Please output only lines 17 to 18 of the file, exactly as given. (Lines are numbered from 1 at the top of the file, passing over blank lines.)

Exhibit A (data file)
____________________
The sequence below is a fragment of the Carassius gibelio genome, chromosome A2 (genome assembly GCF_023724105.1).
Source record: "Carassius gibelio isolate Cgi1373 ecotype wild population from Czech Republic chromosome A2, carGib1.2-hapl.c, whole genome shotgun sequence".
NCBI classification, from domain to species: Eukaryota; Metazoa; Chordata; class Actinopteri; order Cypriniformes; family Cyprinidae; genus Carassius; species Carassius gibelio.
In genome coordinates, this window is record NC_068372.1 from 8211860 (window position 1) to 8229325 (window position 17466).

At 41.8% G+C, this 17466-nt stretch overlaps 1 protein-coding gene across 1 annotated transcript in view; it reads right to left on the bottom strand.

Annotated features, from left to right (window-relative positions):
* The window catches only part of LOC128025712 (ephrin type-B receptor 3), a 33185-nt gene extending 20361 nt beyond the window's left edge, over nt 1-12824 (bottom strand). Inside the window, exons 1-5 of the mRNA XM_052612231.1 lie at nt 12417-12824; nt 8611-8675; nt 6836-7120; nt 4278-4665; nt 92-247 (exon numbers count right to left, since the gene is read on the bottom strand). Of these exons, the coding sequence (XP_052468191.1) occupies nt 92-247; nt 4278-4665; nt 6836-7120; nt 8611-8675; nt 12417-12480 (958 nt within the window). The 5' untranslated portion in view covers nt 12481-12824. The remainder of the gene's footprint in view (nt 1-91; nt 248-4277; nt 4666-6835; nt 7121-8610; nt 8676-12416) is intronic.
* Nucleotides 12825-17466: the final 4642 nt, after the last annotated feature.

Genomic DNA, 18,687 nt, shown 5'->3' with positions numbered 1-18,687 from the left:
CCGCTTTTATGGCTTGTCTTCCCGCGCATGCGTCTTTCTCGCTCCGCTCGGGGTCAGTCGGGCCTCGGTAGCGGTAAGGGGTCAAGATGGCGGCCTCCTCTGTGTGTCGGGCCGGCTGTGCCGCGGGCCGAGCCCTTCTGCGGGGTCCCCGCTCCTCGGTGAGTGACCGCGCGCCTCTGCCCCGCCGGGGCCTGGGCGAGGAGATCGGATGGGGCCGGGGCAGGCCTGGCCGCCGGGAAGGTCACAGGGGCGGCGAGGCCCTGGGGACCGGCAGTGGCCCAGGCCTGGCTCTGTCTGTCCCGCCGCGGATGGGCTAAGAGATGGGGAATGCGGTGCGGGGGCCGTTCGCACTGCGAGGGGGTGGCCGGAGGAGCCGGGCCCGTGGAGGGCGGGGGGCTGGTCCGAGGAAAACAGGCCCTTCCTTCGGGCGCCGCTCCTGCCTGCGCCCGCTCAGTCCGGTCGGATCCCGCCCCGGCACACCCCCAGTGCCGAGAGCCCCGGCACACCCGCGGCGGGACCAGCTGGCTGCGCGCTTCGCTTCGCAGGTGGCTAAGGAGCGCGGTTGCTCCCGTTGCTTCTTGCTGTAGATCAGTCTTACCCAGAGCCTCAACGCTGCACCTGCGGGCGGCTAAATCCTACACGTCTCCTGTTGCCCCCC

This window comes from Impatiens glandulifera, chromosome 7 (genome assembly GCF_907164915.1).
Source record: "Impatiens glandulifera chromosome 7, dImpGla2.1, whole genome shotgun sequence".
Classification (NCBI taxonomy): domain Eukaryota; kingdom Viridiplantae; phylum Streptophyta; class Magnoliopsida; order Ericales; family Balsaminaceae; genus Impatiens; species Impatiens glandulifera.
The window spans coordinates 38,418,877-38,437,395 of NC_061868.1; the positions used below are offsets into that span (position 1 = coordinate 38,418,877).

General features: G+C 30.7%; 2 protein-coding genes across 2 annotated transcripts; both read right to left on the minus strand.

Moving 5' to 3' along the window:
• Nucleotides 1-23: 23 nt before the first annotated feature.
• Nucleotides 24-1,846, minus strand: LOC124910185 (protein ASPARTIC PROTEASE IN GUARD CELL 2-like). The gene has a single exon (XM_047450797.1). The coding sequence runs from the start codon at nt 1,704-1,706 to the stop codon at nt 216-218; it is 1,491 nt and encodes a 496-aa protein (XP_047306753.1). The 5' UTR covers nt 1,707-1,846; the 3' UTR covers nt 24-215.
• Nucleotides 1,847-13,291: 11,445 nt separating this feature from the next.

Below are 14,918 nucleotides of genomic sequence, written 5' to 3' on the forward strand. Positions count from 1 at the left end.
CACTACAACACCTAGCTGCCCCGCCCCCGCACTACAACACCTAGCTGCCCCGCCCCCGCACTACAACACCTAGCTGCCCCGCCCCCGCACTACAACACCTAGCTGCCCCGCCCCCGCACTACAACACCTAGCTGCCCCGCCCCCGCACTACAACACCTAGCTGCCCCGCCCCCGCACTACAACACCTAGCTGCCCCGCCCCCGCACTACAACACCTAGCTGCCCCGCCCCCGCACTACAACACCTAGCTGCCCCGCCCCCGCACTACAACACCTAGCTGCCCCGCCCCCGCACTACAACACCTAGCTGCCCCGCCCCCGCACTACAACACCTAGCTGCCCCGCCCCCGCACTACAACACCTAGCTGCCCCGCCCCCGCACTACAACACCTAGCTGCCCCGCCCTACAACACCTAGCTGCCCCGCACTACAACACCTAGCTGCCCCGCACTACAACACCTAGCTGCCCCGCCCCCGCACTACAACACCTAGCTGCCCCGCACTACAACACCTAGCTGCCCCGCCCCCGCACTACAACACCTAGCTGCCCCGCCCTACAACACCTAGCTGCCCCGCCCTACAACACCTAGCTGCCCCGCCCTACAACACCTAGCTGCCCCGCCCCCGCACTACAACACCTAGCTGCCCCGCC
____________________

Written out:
• Nucleotides 1-23: 23 nt before the first annotated feature.
• Nucleotides 24-1,846, minus strand: LOC124910185 (protein ASPARTIC PROTEASE IN GUARD CELL 2-like). The gene has a single exon (XM_047450797.1). The coding sequence runs from the start codon at nt 1,704-1,706 to the stop codon at nt 216-218; it is 1,491 nt and encodes a 496-aa protein (XP_047306753.1). The 5' UTR covers nt 1,707-1,846; the 3' UTR covers nt 24-215.